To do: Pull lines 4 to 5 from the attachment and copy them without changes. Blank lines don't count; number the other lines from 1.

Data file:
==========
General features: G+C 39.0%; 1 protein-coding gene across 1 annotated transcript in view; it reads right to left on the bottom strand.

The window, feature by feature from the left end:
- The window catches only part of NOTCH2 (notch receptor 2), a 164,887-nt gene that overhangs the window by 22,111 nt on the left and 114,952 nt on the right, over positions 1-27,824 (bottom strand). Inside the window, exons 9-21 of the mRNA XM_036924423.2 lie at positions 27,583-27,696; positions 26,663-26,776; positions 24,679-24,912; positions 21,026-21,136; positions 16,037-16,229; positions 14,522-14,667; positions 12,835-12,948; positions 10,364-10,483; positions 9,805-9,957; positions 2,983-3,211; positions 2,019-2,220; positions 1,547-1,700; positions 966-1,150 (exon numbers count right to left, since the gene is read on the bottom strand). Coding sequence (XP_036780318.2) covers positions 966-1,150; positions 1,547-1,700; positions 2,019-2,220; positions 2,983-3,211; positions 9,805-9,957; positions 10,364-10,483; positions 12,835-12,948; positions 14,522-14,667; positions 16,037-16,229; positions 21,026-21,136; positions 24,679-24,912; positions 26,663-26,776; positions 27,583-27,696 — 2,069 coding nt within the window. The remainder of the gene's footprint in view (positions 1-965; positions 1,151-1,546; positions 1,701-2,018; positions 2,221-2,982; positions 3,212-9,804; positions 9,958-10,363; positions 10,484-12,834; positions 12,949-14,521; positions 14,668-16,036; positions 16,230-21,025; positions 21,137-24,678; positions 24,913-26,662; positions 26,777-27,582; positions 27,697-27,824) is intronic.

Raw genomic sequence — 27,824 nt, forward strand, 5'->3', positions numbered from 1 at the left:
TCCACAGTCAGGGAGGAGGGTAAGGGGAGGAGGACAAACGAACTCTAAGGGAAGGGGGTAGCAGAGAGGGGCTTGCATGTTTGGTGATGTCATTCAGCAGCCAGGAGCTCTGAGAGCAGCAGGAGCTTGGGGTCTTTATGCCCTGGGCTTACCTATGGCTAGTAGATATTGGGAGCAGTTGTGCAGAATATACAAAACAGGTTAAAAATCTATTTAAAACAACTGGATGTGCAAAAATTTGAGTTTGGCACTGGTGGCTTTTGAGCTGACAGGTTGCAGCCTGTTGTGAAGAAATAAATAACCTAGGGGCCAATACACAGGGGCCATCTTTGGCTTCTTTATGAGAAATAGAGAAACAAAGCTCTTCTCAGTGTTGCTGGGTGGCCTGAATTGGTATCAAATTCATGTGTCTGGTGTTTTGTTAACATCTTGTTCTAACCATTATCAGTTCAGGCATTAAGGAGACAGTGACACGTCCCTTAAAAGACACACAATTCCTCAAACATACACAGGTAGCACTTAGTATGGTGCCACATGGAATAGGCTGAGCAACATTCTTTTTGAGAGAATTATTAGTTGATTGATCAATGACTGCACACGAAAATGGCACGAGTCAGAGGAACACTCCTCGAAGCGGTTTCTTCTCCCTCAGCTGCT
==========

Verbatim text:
Raw genomic sequence — 27,824 nt, forward strand, 5'->3', positions numbered from 1 at the left:
TCCACAGTCAGGGAGGAGGGTAAGGGGAGGAGGACAAACGAACTCTAAGGGAAGGGGGTAGCAGAGAGGGGCTTGCATGTTTGGTGATGTCATTCAGCAGCCAGGAGCTCTGAGAGCAGCAGGAGCTTGGGGTCTTTATGCCCTGGGCTTACCTATGGCTAGTAGATATTGGGAGCAGTTGTGCAGAATATACAAAACAGGTTAAAAATCTATTTAAAACAACTGGATGTGCAAAAATTTGAGTTTGGCACTGGTGGCTTTTGAGCTGACAGGTTGCAGCCTGTTGTGAAGAAATAAATAACCTAGGGGCCAATACACAGGGGCCATCTTTGGCTTCTTTATGAGAAATAGAGAAACAAAGCTCTTCTCAGTGTTGCTGGGTGGCCTGAATTGGTATCAAATTCATGTGTCTGGTGTTTTGTTAACATCTTGTTCTAACCATTATCAGTTCAGGCATTAAGGAGACAGTGACACGTCCCTTAAAAGACACACAATTCCTCAAACATACACAGGTAGCACTTAGTATGGTGCCACATGGAATAGGCTGAGCAACATTCTTTTTGAGAGAATTATTAGTTGATTGATCAATGACTGCACACGAAAATGGCACGAGTCAGAGGAACACTCCTCGAAGCGGTTTCTTCTCCCTCAGCTGCT